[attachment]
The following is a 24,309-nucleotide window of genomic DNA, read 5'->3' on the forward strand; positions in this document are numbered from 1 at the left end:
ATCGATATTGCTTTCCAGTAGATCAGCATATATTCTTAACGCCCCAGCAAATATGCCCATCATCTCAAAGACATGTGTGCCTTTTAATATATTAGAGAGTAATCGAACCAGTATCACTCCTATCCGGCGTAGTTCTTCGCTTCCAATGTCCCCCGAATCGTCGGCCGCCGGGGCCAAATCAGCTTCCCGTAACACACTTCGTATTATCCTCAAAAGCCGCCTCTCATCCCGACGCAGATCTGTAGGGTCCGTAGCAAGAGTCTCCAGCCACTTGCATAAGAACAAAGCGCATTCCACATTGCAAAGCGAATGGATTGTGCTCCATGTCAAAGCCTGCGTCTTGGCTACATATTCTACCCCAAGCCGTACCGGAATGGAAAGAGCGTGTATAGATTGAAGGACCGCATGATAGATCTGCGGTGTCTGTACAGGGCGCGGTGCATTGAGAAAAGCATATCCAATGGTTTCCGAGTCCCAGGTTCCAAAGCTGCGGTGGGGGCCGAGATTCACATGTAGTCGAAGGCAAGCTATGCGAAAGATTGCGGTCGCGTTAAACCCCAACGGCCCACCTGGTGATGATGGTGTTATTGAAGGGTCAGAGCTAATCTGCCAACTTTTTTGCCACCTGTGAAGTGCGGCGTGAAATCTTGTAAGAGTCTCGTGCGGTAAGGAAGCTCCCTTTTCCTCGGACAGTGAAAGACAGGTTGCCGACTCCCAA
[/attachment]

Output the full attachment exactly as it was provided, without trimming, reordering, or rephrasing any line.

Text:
The following is a 24,309-nucleotide window of genomic DNA, read 5'->3' on the forward strand; positions in this document are numbered from 1 at the left end:
ATCGATATTGCTTTCCAGTAGATCAGCATATATTCTTAACGCCCCAGCAAATATGCCCATCATCTCAAAGACATGTGTGCCTTTTAATATATTAGAGAGTAATCGAACCAGTATCACTCCTATCCGGCGTAGTTCTTCGCTTCCAATGTCCCCCGAATCGTCGGCCGCCGGGGCCAAATCAGCTTCCCGTAACACACTTCGTATTATCCTCAAAAGCCGCCTCTCATCCCGACGCAGATCTGTAGGGTCCGTAGCAAGAGTCTCCAGCCACTTGCATAAGAACAAAGCGCATTCCACATTGCAAAGCGAATGGATTGTGCTCCATGTCAAAGCCTGCGTCTTGGCTACATATTCTACCCCAAGCCGTACCGGAATGGAAAGAGCGTGTATAGATTGAAGGACCGCATGATAGATCTGCGGTGTCTGTACAGGGCGCGGTGCATTGAGAAAAGCATATCCAATGGTTTCCGAGTCCCAGGTTCCAAAGCTGCGGTGGGGGCCGAGATTCACATGTAGTCGAAGGCAAGCTATGCGAAAGATTGCGGTCGCGTTAAACCCCAACGGCCCACCTGGTGATGATGGTGTTATTGAAGGGTCAGAGCTAATCTGCCAACTTTTTTGCCACCTGTGAAGTGCGGCGTGAAATCTTGTAAGAGTCTCGTGCGGTAAGGAAGCTCCCTTTTCCTCGGACAGTGAAAGACAGGTTGCCGACTCCCAA